I was born in the decade after the song was released and grew up in a time when the sight of a pet store with animals for sale was not uncommon. This was a different era, long before the days when animal welfare for companion animals or related to animal shelters was on the radar of most of the public. Pets were sold in stores. They ranged from dogs to rabbits to hamsters to rats to fish. I don’t recall ever having seen a kitten in a store, but I’m sure they were there.
The concept of selling pets in stores seems harmless at a glance. People in America are animal friendly and many of them share their lives with companion animals who are considered family members. We got our first cat when I was very young and I have lived all of my life in the company of companion animals much like many other Americans. It would seem this a simple case of demand creating supply. But make no mistake. Times have changed drastically and what once may have been a harmless norm in our society is anything but that now. So how much is that doggie in the window? Way too much.
Dogs have been a part of American culture from the days we first set foot on this continent. I won’t recount the history of our domestication of dogs as species here or cover our relationships with dogs as settlers in a new land. Our relationship with dogs dates back thousands of years. Prior to the Victorian era, dogs were defined by their function. By the early 1900’s, different types of dogs were being developed by breeders who wanted specific features and characteristics in their dogs. We have so many breeds of dogs now that it is easy to forget the are the same species.
Commercial dog breeding operations first became a part of American culture following World War II and were introduced by the United States Department of Agriculture. In response to widespread crop failures in the Midwest, the USDA began promoting purebred puppies as a fool-proof “cash” crop. This concept was well received by farmers facing hard times; breeding dogs does not require the intense physical labor that it takes to produce edible crops, nor are dogs as vulnerable to unfavorable weather. Chicken coops and rabbit hutches were “re-purposed” for dogs, and the retail pet industry - pet stores large and small - boomed with the increasing supply of puppies.
There is much disagreement in our country about what to call places where large number of dogs are bred to be sold in stores. Some call them commercial dog breeding operations. Others call them dog farms. Still others refer to them as “puppy mills.” As I blogged about a couple of years ago, I refer to them as mills due to volume of dogs being produced. I have been told that some commercial breeders take great offense at this phrase. Following a 2015 ruling by a federal judge in a case brought by the Missouri Pet Breeder’s Association about an ordinance banning the sale of dogs in Cook Count, Illinois, from commercial breeders, Hank Grosenbacher (former president of the Missouri Pet Breeders Association), was quoted as saying he was unhappy with perceptions of large commercial breeders. "Puppy mill was a moniker given out by the activists and the Humane Society to be extremely negative, perhaps even more so than a racial slur," Grosenbacher said. In the case of Smith v. Humane Society of the United States, 519 S.W. 3D 789, 801 (2017), a puppy mill was defined as a commercial farming operation in which purebred dogs are raised in large numbers. That’s good enough for me.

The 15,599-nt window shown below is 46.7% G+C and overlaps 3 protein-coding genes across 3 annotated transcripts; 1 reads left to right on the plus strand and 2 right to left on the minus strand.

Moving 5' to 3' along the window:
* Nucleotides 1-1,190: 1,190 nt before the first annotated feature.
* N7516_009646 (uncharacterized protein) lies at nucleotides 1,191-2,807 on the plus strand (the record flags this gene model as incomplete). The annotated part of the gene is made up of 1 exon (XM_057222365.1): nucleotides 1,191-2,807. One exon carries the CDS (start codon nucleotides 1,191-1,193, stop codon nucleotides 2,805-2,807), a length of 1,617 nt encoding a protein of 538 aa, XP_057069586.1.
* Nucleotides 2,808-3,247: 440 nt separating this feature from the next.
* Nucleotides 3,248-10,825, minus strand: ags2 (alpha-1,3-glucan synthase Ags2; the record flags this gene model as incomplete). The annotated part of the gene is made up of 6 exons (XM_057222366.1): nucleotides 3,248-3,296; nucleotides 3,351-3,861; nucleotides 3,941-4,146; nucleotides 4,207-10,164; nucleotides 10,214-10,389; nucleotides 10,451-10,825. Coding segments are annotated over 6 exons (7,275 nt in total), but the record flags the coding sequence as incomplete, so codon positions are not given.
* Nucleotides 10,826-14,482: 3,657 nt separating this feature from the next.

No matter what we call these factory farming operations, the sale of dogs in pet stores and pet shops is big business in America. Millions of dollars change hands. Approximately 68% of U.S. households have pets (approximately 85 million households) and approximately 90 million of them are dogs. Approximately 4% of all dogs are purchased from pet stores. The problem is not so much the number of dogs being sold in stores as where those dogs come from in our current society. They do not come from a nice, local breeder down the street and may not even come from a breeder in the same state where the pet store is located. A Fact Sheet published by the Humane Society of the United States contains the following highlights:
Pet store puppies come from puppy mills. Responsible breeders do not sell their puppies to pet stores because they want to meet their puppy buyers in person—and a majority of national breed club Codes of Ethics prohibit or discourage their members from selling their dogs to pet stores.
Puppies sold in pet stores come from all over the country—and many come from breeders with one or more Animal Welfare Act violations. Some breeders found selling to pet stores have a record of repeat violations of the federal Animal Welfare Act.
Pet stores often do not disclose the origin of the puppies they sell. Most pet stores do not disclose the true origins of their puppies, instead using deceptive sales pitches about “USDA licensed” or “professional” breeders. Unfortunately, the federal Animal Welfare Act provides survival standards for dogs, not humane care standards.
Puppies sold at pet stores often have serious health or psychological problems. Some of the illnesses common to pet store puppies include zoonotic diseases which can be spread to other pets and humans. Buyers are often faced with enormous vet bills or even the death of the puppy within days or weeks of purchase.